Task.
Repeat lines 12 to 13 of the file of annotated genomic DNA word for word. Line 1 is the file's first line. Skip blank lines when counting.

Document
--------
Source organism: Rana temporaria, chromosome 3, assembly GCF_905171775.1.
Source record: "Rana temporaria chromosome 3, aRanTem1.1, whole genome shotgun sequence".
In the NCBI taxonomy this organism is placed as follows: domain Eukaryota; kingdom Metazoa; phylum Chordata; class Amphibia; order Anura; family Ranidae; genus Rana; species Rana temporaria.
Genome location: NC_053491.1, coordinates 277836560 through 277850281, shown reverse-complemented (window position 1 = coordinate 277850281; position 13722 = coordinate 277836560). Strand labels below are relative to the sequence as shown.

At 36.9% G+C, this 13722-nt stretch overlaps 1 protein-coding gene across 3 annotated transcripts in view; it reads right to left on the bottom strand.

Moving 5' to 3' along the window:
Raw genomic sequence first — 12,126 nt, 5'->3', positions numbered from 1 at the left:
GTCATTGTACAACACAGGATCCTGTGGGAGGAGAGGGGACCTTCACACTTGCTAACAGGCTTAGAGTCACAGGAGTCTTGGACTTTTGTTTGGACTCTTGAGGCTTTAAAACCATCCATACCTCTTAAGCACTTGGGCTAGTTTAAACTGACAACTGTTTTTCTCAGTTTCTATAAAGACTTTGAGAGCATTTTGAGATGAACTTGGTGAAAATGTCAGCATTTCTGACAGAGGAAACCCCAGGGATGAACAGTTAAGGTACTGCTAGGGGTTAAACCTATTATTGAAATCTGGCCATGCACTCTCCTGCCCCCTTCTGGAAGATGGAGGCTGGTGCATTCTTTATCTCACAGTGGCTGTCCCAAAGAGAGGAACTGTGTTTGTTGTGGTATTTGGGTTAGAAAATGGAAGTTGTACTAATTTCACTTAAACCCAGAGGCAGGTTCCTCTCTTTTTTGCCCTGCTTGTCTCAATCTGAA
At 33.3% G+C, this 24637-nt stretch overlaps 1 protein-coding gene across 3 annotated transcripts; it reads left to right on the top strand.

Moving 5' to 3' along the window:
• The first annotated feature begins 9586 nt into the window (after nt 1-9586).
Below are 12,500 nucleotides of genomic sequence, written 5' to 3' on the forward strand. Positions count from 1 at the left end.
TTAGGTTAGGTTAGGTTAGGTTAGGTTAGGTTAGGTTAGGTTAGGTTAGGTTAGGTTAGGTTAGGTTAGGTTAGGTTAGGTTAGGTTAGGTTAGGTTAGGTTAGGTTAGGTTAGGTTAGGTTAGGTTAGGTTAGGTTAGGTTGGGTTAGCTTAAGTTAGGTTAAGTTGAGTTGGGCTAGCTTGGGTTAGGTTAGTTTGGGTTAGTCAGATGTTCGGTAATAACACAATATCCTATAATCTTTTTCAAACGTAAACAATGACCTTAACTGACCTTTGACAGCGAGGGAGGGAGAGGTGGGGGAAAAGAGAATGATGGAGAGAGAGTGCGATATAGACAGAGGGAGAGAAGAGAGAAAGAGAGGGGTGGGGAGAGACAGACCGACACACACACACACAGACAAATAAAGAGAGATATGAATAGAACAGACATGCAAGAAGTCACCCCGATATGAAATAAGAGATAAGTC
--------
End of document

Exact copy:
Below are 12,500 nucleotides of genomic sequence, written 5' to 3' on the forward strand. Positions count from 1 at the left end.
TTAGGTTAGGTTAGGTTAGGTTAGGTTAGGTTAGGTTAGGTTAGGTTAGGTTAGGTTAGGTTAGGTTAGGTTAGGTTAGGTTAGGTTAGGTTAGGTTAGGTTAGGTTAGGTTAGGTTAGGTTAGGTTAGGTTAGGTTAGGTTGGGTTAGCTTAAGTTAGGTTAAGTTGAGTTGGGCTAGCTTGGGTTAGGTTAGTTTGGGTTAGTCAGATGTTCGGTAATAACACAATATCCTATAATCTTTTTCAAACGTAAACAATGACCTTAACTGACCTTTGACAGCGAGGGAGGGAGAGGTGGGGGAAAAGAGAATGATGGAGAGAGAGTGCGATATAGACAGAGGGAGAGAAGAGAGAAAGAGAGGGGTGGGGAGAGACAGACCGACACACACACACACAGACAAATAAAGAGAGATATGAATAGAACAGACATGCAAGAAGTCACCCCGATATGAAATAAGAGATAAGTC